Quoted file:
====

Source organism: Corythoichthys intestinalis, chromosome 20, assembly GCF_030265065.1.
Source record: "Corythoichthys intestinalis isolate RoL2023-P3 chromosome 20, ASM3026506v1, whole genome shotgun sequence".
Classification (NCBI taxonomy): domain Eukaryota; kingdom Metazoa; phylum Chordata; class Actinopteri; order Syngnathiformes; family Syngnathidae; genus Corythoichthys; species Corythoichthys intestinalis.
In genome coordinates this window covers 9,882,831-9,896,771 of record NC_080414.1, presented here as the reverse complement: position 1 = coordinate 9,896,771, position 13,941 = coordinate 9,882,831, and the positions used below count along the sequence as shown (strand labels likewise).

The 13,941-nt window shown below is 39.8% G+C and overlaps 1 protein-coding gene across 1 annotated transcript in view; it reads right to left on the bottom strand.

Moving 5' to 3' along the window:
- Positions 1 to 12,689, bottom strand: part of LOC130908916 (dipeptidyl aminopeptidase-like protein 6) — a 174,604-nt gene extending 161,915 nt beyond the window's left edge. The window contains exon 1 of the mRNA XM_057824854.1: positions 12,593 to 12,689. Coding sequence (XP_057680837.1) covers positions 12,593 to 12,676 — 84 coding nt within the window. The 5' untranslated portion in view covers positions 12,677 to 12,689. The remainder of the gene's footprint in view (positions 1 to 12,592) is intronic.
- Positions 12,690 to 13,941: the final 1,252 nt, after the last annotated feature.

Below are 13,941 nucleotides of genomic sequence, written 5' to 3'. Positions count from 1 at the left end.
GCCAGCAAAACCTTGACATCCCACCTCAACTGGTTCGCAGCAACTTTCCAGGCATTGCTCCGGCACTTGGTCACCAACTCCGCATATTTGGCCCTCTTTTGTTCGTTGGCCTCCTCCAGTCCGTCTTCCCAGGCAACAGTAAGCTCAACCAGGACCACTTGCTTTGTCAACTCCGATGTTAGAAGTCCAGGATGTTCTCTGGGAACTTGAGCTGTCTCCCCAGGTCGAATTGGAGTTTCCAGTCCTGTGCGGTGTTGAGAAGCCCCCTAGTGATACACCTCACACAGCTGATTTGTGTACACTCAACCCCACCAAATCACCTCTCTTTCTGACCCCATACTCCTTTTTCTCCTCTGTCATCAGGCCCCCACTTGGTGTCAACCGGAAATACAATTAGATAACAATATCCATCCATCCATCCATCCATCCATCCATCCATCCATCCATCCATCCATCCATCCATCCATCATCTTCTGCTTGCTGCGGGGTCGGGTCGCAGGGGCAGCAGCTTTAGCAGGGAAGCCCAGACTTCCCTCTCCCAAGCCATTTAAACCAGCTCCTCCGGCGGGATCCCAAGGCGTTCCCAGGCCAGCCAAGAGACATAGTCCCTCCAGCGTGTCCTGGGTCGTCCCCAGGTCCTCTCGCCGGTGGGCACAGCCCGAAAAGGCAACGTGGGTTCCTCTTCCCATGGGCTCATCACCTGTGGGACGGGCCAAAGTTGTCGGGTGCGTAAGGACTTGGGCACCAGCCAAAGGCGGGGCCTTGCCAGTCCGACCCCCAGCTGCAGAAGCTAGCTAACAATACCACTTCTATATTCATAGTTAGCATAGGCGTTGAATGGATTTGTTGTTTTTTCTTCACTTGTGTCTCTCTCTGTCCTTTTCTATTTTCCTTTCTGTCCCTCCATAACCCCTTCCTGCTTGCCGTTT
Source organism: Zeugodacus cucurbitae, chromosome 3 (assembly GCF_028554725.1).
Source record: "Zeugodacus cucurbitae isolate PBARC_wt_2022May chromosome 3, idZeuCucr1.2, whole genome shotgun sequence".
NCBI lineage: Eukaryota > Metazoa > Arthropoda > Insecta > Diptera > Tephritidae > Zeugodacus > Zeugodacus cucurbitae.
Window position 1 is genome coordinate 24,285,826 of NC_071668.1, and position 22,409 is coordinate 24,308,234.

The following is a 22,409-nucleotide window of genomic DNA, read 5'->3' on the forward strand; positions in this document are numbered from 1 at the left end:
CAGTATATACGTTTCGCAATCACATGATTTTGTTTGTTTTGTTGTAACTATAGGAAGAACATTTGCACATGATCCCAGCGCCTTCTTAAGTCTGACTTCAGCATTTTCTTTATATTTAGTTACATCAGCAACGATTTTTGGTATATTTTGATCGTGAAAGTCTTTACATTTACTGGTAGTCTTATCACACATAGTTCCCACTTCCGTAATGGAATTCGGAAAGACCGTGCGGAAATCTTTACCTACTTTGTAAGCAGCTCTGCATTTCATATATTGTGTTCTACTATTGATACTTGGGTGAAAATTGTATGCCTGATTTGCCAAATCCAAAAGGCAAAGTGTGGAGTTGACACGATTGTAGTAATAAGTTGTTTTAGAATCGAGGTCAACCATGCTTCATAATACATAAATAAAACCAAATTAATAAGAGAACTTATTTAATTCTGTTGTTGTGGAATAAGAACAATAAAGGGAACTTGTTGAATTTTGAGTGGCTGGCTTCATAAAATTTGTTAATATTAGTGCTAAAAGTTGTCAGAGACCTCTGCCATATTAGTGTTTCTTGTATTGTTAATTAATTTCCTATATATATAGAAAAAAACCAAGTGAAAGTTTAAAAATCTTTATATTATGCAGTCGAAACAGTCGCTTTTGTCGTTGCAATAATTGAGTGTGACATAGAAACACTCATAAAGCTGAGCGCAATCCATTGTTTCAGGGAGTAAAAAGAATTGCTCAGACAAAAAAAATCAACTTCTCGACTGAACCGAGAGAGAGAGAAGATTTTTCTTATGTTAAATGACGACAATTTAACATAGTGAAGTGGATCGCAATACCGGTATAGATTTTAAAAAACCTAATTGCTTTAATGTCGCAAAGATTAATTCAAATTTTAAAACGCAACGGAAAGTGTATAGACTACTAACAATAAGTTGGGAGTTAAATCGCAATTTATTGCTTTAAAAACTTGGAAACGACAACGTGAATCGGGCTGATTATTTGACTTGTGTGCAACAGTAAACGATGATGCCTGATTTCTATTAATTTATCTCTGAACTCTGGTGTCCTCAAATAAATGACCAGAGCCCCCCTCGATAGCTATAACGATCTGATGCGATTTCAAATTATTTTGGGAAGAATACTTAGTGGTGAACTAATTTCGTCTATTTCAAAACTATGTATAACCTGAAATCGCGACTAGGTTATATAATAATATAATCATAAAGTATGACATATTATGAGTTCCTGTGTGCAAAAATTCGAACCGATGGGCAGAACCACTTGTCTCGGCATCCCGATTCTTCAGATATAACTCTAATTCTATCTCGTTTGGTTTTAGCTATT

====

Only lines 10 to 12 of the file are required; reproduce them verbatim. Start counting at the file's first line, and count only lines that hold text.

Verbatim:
GCCAGCAAAACCTTGACATCCCACCTCAACTGGTTCGCAGCAACTTTCCAGGCATTGCTCCGGCACTTGGTCACCAACTCCGCATATTTGGCCCTCTTTTGTTCGTTGGCCTCCTCCAGTCCGTCTTCCCAGGCAACAGTAAGCTCAACCAGGACCACTTGCTTTGTCAACTCCGATGTTAGAAGTCCAGGATGTTCTCTGGGAACTTGAGCTGTCTCCCCAGGTCGAATTGGAGTTTCCAGTCCTGTGCGGTGTTGAGAAGCCCCCTAGTGATACACCTCACACAGCTGATTTGTGTACACTCAACCCCACCAAATCACCTCTCTTTCTGACCCCATACTCCTTTTTCTCCTCTGTCATCAGGCCCCCACTTGGTGTCAACCGGAAATACAATTAGATAACAATATCCATCCATCCATCCATCCATCCATCCATCCATCCATCCATCCATCCATCCATCCATCCATCATCTTCTGCTTGCTGCGGGGTCGGGTCGCAGGGGCAGCAGCTTTAGCAGGGAAGCCCAGACTTCCCTCTCCCAAGCCATTTAAACCAGCTCCTCCGGCGGGATCCCAAGGCGTTCCCAGGCCAGCCAAGAGACATAGTCCCTCCAGCGTGTCCTGGGTCGTCCCCAGGTCCTCTCGCCGGTGGGCACAGCCCGAAAAGGCAACGTGGGTTCCTCTTCCCATGGGCTCATCACCTGTGGGACGGGCCAAAGTTGTCGGGTGCGTAAGGACTTGGGCACCAGCCAAAGGCGGGGCCTTGCCAGTCCGACCCCCAGCTGCAGAAGCTAGCTAACAATACCACTTCTATATTCATAGTTAGCATAGGCGTTGAATGGATTTGTTGTTTTTTCTTCACTTGTGTCTCTCTCTGTCCTTTTCTATTTTCCTTTCTGTCCCTCCATAACCCCTTCCTGCTTGCCGTTT
Source organism: Zeugodacus cucurbitae, chromosome 3 (assembly GCF_028554725.1).
Source record: "Zeugodacus cucurbitae isolate PBARC_wt_2022May chromosome 3, idZeuCucr1.2, whole genome shotgun sequence".